image.png.d58297c87bd7f6d5b8e70db26c8fbfc5.png

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chrisolson
33 minutes ago, Rougarou said:

Interesting  The U. S. is the "most prepared" country for prevention, early detection and rapid response, as of this report from October 2019 of an international group of Drs and JHU.  This report was filed a year after the supposed firing of pandemic response.......hmmmm. 

 

 

image.png.d58297c87bd7f6d5b8e70db26c8fbfc5.png

 

What made our average first is that we scored very hit in Detect, Respond and Norms.

 

2105713518_ScreenShot2020-03-24at8_32_50AM.thumb.png.75932be798b317b155b7180a0de68163.png

 

When looking at their criteria it would seem that they both over and underestimated reality in 2020 and a new coronavirus

 

100% in emergency preparedness and response planning ??? 100% in Risk communication ??

1958220182_ScreenShot2020-03-24at8_43_56AM.thumb.png.65ad42405b0568253e11f4e7cb6c168e.png

 

100% in laboratory systems and epidemiology workforce ???

1790215583_ScreenShot2020-03-24at8_43_47AM.thumb.png.7b1ac5de978ac44928f590fd7fc2b4a8.png

 

100% in reporting compliance , cross-border agreements (ok Canada and Mexico) , international commitments (we've offered to help North Korea !!)

another 100% in commitment to sharing of genetic and biological data (maybe, don't know and federal envolvement there ) ??

968796446_ScreenShot2020-03-24at8_44_15AM.thumb.png.b83fa9a44c49c441e6665407f3bf3102.png

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Rougarou

I'm just passing the info, these are the brains at JHU, which some rely on along with brains across the globe.

 

Maybe, since we're all experts now at Emergency Management and Biological Containment, we can stand in front of the cameras and say 'zactly how to do this thing.

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chrisolson
3 minutes ago, Rougarou said:

Maybe, since we're all experts now at Emergency Management and Biological Containment

never claimed to be ... but there are some realities  upon which even a layman can have an opinion. 

 

 

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Rougarou
2 minutes ago, chrisolson said:

never claimed to be ... but there are some realities  upon which even a layman can have an opinion.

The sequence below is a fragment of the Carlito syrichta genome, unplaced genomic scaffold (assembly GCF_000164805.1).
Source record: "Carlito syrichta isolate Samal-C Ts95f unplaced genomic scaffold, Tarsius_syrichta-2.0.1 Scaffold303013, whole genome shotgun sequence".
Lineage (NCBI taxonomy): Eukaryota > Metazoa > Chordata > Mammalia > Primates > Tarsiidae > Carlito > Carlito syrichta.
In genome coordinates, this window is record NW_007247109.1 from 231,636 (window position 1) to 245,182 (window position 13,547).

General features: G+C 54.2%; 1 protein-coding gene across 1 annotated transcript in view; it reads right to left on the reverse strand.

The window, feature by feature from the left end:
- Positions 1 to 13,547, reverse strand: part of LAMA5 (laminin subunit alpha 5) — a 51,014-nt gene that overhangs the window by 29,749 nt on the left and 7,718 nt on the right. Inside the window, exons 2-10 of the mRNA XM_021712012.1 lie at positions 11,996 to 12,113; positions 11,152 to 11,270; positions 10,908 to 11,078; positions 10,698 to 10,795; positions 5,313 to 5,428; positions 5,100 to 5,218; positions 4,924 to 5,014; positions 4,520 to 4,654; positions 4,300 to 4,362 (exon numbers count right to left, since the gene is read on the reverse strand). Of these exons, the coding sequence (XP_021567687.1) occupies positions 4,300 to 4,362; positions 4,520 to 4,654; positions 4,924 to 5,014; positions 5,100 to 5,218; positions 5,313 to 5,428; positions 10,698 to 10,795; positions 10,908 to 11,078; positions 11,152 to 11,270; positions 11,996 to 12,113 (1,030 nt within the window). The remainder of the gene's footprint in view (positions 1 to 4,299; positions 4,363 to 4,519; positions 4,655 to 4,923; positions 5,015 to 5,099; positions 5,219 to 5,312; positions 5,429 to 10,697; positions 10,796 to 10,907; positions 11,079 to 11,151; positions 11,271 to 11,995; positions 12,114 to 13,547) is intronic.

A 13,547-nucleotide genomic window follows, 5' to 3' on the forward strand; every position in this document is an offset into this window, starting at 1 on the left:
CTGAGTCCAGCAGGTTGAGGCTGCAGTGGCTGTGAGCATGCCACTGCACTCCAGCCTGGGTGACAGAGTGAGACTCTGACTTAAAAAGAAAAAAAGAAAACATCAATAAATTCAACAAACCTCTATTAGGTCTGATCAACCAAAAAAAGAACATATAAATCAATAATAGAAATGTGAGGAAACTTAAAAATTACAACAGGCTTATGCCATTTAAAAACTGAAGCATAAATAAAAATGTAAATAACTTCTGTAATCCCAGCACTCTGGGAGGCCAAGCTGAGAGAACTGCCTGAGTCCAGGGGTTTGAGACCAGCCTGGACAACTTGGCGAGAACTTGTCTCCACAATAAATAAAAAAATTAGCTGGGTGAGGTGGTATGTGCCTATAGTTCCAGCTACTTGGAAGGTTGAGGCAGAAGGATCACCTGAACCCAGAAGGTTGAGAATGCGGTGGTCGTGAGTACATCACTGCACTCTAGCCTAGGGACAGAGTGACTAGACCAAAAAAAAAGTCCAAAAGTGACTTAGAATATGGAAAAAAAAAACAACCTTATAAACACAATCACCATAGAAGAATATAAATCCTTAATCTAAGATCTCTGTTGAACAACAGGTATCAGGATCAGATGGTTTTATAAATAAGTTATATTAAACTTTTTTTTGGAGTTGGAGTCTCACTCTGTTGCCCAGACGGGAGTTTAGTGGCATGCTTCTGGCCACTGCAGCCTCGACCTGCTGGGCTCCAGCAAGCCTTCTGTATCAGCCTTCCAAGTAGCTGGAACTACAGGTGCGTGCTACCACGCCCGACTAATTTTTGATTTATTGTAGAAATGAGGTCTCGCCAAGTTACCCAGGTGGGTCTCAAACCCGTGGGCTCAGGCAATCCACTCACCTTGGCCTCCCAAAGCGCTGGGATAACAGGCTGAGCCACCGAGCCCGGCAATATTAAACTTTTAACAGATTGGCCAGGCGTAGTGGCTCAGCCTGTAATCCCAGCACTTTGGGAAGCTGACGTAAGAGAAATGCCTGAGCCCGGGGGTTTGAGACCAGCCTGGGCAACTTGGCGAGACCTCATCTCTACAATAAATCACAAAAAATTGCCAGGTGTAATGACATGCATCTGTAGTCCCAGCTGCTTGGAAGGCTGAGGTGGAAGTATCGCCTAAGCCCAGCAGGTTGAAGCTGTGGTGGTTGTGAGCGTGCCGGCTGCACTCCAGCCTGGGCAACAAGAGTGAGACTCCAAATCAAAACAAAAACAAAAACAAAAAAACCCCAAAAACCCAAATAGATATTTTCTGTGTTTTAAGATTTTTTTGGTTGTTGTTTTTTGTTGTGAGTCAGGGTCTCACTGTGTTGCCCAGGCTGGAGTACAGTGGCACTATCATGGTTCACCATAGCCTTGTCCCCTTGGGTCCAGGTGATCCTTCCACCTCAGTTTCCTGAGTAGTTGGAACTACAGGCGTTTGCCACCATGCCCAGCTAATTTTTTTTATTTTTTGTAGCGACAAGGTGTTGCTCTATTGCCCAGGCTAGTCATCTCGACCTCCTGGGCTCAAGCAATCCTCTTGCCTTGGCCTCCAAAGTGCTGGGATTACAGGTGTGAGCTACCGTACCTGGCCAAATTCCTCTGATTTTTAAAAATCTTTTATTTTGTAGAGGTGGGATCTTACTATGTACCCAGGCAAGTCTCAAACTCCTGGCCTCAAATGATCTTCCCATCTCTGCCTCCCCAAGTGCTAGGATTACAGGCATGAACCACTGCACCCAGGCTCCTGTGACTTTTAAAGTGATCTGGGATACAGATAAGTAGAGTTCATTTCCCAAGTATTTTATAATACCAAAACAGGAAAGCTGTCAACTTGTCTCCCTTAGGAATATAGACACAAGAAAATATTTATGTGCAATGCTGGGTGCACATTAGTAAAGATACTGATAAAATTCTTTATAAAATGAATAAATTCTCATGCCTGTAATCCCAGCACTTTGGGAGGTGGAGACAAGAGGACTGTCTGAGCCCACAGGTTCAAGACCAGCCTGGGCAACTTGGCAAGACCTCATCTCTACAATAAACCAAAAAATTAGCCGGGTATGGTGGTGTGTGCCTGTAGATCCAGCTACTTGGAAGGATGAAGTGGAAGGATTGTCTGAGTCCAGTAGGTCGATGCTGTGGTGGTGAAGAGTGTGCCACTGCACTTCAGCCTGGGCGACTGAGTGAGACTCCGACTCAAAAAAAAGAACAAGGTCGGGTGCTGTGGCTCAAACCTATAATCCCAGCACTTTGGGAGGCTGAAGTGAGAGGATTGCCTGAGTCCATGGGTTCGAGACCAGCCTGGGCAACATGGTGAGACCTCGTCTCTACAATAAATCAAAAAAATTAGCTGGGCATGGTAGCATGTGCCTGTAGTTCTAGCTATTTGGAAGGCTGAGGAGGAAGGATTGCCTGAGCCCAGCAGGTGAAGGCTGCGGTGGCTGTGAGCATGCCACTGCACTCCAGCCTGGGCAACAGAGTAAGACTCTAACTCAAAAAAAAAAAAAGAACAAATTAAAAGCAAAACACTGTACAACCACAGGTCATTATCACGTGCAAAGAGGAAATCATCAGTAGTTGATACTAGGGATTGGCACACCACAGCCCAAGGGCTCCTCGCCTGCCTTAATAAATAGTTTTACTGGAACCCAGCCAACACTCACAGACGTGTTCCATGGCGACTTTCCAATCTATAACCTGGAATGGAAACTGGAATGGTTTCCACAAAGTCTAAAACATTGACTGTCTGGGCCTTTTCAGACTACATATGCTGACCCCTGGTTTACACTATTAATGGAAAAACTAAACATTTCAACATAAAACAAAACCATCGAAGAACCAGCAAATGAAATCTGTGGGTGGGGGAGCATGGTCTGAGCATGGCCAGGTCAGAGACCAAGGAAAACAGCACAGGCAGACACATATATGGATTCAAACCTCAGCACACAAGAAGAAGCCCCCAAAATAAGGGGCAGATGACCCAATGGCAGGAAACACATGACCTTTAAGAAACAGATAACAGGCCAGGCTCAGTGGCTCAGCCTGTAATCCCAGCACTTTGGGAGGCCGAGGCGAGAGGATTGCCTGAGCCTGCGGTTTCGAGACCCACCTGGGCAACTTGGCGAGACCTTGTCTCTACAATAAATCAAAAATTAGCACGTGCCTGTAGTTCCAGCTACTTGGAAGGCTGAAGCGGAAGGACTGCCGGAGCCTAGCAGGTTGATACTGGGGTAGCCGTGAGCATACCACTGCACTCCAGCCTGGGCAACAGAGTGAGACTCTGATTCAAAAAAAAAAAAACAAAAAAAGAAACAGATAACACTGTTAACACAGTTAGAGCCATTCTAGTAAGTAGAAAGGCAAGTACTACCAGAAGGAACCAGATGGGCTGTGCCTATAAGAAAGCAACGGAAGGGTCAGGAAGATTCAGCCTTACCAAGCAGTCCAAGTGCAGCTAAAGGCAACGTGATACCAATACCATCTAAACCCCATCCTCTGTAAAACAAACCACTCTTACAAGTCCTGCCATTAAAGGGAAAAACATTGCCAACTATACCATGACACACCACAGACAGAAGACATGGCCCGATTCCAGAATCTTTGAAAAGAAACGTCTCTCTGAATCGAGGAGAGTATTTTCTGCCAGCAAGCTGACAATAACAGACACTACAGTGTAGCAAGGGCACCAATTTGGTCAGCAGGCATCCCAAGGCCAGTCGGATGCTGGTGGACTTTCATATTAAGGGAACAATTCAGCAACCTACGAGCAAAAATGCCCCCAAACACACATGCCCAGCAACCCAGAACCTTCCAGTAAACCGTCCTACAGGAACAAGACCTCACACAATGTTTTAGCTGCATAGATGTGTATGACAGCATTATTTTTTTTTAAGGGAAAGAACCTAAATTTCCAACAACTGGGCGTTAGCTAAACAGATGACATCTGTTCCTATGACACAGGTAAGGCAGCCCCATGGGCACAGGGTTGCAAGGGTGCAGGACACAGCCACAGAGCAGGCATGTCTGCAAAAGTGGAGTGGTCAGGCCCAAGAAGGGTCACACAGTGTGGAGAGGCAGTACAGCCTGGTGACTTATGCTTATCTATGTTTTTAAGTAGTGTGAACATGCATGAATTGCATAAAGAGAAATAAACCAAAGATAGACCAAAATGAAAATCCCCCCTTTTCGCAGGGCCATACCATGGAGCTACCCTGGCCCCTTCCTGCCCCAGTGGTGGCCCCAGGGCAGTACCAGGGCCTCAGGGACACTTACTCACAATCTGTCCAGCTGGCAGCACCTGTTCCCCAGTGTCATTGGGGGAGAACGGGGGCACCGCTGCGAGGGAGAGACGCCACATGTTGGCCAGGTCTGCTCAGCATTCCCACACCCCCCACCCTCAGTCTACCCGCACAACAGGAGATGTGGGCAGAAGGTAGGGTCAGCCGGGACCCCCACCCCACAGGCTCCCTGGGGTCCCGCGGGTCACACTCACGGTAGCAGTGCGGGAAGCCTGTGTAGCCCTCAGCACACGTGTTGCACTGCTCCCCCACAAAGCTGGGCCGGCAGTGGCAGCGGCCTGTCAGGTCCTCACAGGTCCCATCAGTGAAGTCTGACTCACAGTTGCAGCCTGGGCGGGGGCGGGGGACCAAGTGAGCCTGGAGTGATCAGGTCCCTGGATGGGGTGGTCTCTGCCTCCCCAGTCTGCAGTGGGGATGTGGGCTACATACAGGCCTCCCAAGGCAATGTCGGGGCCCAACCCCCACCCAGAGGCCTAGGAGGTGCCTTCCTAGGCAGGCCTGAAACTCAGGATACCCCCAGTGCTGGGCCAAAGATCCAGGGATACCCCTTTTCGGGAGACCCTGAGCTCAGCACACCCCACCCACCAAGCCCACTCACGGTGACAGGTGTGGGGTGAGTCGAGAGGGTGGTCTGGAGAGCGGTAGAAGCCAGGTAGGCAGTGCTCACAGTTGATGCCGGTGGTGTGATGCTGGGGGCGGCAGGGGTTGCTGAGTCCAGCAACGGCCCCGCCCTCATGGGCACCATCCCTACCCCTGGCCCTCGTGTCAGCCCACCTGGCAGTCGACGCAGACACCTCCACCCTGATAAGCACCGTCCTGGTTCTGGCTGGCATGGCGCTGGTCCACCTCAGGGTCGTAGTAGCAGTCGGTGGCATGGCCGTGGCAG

It's humor, not personal , I shoulda put a smiley or two.  A few months ago, we're all constitutional lawyers, then virologist and immunologist, now emergency management and containment.

 

Yes, the opinion, and after action reports always allow for the "should've/could've done it this way, vice that way" opinions.  It's always easy to look at an event after it has happened and question "why wasn't x, y, and z" done.

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mickeym3
1 hour ago, Rougarou said:

 

It's humor, not personal , I shoulda put a smiley or two.  A few months ago, we're all constitutional lawyers, then virologist and immunologist, now emergency management and containment.

 

Yes, the opinion, and after action reports always allow for the "should've/could've done it this way, vice that way" opinions.  It's always easy to look at an event after it has happened and question "why wasn't x, y, and z" done.


Can hardly wait for the Ken Burns documentary on mid-2019 to mid-2020. But on second thought, probably don’t want to go through it again.  In thirty years the historians will certainly have plenty to write about. For some time I’ve been saying that our nation’s downward trajectory could only be changed by a major war, a natural disaster or a religious revival.  Should have known the latter was the least likely but who knows, God is full of surprises. 

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chrisolson
1 hour ago, Rougarou said:

Yes, the opinion, and after action reports always allow for the "should've/could've done it this way, vice that way" opinions.  It's always easy to look at an event after it has happened and question "why wasn't x, y, and z" done.

 

absolutely ...  but I'm sure most would agree  that analysis of actual performance vs claims, plans, or expectations is vital to both the military as well as science.  Its the acceptance ... or not ... of the analysis that is the issue.

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mickeym3

Afraid I’m a bit jaded about charts, a product of way too many years seeing Program Planning, Marketing and Industrial Engineering charts.

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Antimatter
22 hours ago, Rougarou said:

Interesting  The U. S. is the "most prepared" country for prevention, early detection and rapid response, as of this report from October 2019 of an international group of Drs and JHU.  This report was filed a year after the supposed firing of pandemic response.......hmmmm. 

 

 

image.png.d58297c87bd7f6d5b8e70db26c8fbfc5.png

 

Well, if you read the report, you'll find we're at the top of a bunch of countries with pretty lousy response systems.  Meaning, in the race of broken down cars, we have the fastest jalopy. 

The thing I find most ironic about all this is that our President, who's a known germaphobe and owner of multiple golf clubs, would say that it was no big deal and would disappear without us doing anything.  I know he's losing a lot of cash while the shutdowns are going on, and this is why he's so eager to get things going again.